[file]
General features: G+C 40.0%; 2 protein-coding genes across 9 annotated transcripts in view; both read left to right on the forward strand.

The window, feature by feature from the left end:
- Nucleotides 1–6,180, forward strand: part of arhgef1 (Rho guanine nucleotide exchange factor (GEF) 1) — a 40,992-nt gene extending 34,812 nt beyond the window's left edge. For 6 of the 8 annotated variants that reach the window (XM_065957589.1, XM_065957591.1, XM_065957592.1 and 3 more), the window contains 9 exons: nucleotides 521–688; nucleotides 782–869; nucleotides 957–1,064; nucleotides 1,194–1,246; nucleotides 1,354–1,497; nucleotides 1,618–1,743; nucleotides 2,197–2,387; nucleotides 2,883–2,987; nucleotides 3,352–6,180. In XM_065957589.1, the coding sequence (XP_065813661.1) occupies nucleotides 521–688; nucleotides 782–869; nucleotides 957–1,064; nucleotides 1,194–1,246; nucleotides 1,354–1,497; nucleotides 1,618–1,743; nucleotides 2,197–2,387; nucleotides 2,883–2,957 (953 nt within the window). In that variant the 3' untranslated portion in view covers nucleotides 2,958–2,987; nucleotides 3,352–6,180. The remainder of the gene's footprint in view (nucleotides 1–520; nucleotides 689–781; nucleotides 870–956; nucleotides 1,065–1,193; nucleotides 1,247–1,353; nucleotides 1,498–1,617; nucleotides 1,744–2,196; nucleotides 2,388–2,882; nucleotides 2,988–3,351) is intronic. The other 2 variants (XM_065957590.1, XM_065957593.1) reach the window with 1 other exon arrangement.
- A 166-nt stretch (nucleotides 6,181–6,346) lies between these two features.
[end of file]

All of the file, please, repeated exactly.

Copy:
General features: G+C 40.0%; 2 protein-coding genes across 9 annotated transcripts in view; both read left to right on the forward strand.

The window, feature by feature from the left end:
- Nucleotides 1–6,180, forward strand: part of arhgef1 (Rho guanine nucleotide exchange factor (GEF) 1) — a 40,992-nt gene extending 34,812 nt beyond the window's left edge. For 6 of the 8 annotated variants that reach the window (XM_065957589.1, XM_065957591.1, XM_065957592.1 and 3 more), the window contains 9 exons: nucleotides 521–688; nucleotides 782–869; nucleotides 957–1,064; nucleotides 1,194–1,246; nucleotides 1,354–1,497; nucleotides 1,618–1,743; nucleotides 2,197–2,387; nucleotides 2,883–2,987; nucleotides 3,352–6,180. In XM_065957589.1, the coding sequence (XP_065813661.1) occupies nucleotides 521–688; nucleotides 782–869; nucleotides 957–1,064; nucleotides 1,194–1,246; nucleotides 1,354–1,497; nucleotides 1,618–1,743; nucleotides 2,197–2,387; nucleotides 2,883–2,957 (953 nt within the window). In that variant the 3' untranslated portion in view covers nucleotides 2,958–2,987; nucleotides 3,352–6,180. The remainder of the gene's footprint in view (nucleotides 1–520; nucleotides 689–781; nucleotides 870–956; nucleotides 1,065–1,193; nucleotides 1,247–1,353; nucleotides 1,498–1,617; nucleotides 1,744–2,196; nucleotides 2,388–2,882; nucleotides 2,988–3,351) is intronic. The other 2 variants (XM_065957590.1, XM_065957593.1) reach the window with 1 other exon arrangement.
- A 166-nt stretch (nucleotides 6,181–6,346) lies between these two features.